Be careful what you wish for-Cardiff City fans desperately wanted to emulate their South Wales rivals Swansea and reach the premiership-and now the Dragons (not Bluebirds) in their lovely new red kit have made it. At what price, and here is the crux of the debate what % of Cardiff Fans were prepared to stand against the rape of a great community based football clubs culture and actively protest or boycott. Probably it was similar to the 3-5% who walked away from United in 2005-fortunately at United that was still several thousand fans –so we were able to get organised and build from scratch. At Cardiff however –especially as they have achieved promotion the protesters are fighting a very uphill battle.
Against Modern Football
Several years ago when SOS stood for Sons of Shankly I was invited to attend one of their early meetings –I had put a post on RAWK under my cyber-name politico, sympathetic to their fight against the Hicks and Gillet owners-and to my surprise along with a little banter and some blind outright hatred much as was anticipated-there was some good meaningful dialogue. At the meeting it became clear that the obvious is true –although we are by our very definition tribal –there were more similarities about how normal long term fans were being increasingly sidelined by clubs who were focusing entirely on the needs of high revenue customers.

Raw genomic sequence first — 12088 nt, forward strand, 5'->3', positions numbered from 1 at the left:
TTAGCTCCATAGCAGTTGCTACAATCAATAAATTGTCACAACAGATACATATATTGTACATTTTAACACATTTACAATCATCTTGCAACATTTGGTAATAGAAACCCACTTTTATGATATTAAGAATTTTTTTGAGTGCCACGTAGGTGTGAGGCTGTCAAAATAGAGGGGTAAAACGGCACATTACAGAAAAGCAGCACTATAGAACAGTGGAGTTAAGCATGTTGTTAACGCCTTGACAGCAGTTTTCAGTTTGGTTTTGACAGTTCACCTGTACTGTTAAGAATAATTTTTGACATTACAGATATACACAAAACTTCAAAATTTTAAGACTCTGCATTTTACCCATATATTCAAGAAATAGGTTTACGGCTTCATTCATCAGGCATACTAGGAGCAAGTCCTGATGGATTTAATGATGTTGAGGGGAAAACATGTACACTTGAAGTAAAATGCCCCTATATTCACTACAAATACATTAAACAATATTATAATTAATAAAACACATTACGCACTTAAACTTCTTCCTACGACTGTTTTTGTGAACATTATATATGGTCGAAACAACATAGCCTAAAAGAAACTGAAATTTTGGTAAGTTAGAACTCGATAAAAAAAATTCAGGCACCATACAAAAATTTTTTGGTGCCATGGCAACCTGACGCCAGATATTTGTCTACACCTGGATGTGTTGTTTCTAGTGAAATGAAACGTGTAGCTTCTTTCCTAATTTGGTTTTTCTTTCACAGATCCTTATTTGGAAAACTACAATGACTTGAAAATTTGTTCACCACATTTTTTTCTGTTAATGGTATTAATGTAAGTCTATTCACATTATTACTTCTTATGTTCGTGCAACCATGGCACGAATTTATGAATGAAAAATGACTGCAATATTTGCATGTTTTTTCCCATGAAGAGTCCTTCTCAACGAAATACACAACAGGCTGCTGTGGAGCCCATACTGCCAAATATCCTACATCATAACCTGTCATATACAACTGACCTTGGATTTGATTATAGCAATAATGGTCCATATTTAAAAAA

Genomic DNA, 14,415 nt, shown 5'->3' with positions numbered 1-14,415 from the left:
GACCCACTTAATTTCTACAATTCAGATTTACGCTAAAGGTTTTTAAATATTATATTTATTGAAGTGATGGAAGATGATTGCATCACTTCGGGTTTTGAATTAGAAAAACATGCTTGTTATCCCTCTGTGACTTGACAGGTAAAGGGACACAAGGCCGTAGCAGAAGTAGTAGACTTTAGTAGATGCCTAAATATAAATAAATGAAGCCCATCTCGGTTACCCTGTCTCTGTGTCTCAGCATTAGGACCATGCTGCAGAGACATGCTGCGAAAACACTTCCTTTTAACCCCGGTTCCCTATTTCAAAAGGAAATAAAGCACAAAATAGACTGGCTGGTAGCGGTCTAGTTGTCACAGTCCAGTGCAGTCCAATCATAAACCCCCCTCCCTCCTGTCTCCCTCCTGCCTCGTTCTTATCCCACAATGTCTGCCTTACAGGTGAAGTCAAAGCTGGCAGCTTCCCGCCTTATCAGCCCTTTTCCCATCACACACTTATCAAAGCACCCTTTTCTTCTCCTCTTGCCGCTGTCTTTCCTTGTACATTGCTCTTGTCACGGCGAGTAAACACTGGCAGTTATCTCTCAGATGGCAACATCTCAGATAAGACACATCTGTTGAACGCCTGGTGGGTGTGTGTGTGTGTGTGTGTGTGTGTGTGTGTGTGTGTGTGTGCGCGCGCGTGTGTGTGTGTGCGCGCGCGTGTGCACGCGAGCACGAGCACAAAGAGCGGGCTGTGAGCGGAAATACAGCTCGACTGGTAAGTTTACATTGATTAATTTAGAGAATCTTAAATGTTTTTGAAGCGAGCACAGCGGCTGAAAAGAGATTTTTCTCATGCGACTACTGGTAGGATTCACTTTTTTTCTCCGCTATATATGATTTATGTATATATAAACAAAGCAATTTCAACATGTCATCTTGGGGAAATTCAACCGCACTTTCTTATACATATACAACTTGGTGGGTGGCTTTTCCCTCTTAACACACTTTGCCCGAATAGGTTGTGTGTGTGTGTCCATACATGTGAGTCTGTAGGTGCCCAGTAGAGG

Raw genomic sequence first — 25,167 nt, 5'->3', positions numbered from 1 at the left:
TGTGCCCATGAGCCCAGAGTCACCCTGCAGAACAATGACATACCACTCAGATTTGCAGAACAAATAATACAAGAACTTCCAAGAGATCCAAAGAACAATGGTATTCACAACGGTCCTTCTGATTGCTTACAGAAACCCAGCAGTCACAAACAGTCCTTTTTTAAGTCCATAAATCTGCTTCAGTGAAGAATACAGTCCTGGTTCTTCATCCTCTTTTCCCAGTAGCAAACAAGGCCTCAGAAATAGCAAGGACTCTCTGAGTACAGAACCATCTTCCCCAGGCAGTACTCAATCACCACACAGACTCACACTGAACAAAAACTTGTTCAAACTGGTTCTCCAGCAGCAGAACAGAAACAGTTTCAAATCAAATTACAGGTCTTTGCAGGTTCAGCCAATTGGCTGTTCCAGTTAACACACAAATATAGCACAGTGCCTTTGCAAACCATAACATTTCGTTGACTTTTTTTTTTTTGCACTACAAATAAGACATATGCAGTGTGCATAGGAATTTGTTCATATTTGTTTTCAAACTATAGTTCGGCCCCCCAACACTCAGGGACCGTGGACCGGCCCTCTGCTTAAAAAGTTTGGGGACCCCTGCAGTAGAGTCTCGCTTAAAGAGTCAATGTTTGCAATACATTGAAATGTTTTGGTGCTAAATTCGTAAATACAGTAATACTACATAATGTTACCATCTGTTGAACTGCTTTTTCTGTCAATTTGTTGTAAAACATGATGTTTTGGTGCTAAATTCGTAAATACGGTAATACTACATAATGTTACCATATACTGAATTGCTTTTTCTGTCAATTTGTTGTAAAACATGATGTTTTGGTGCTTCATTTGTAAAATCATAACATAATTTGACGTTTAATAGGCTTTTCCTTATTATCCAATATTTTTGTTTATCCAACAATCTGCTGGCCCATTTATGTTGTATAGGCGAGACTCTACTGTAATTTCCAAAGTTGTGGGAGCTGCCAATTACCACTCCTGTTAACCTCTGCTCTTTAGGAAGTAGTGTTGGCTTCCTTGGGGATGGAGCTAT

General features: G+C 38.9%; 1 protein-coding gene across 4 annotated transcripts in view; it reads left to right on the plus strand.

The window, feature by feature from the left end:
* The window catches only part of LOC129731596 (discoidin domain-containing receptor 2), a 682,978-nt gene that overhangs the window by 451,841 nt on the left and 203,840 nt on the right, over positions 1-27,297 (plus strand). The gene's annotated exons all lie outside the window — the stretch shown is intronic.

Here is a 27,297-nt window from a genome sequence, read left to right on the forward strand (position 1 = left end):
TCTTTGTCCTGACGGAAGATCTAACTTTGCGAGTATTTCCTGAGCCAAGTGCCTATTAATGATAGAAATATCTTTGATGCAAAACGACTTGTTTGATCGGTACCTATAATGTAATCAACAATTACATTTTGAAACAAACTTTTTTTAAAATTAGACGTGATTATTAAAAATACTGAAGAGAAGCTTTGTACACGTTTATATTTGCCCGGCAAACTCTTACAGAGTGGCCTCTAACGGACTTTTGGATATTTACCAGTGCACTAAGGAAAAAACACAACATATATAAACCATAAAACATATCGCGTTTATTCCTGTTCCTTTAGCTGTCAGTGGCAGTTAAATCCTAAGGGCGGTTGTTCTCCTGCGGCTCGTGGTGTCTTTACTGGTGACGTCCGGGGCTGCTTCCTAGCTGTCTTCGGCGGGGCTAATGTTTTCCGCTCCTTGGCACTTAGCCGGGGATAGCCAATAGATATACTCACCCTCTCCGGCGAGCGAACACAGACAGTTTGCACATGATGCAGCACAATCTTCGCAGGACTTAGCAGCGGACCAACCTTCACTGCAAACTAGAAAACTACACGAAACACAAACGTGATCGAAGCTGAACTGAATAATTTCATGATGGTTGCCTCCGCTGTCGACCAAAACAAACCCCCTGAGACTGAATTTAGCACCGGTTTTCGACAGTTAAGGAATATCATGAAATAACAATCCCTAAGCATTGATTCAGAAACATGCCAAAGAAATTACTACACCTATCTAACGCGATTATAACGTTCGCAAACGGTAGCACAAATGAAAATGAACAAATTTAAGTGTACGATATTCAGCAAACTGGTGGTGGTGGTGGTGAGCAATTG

Unfortunately although I reported back positively the usual hatred and negativity came to the surface and the football authorities perfect antidote to meaningful fan action –our tribalism seemed to prevent fans from different clubs truly acting together to gain meaningful recognition at Football’s top table.
Supporters Direct and the Football Supporters Federation are of course making small inroads –but meanwhile the fans are still getting shafted-so the Against Modern Football movement with which we are proud to associate this blog is just another attempt to crack the dam of apathy and contempt which rises all the way from the FA to the Premiership, UEFA and FIFA.
Football without Fans is indeed –Nothing
Rick –aka -politico
better term are allowed directly behind the goal to provide a little colour and noise to a gl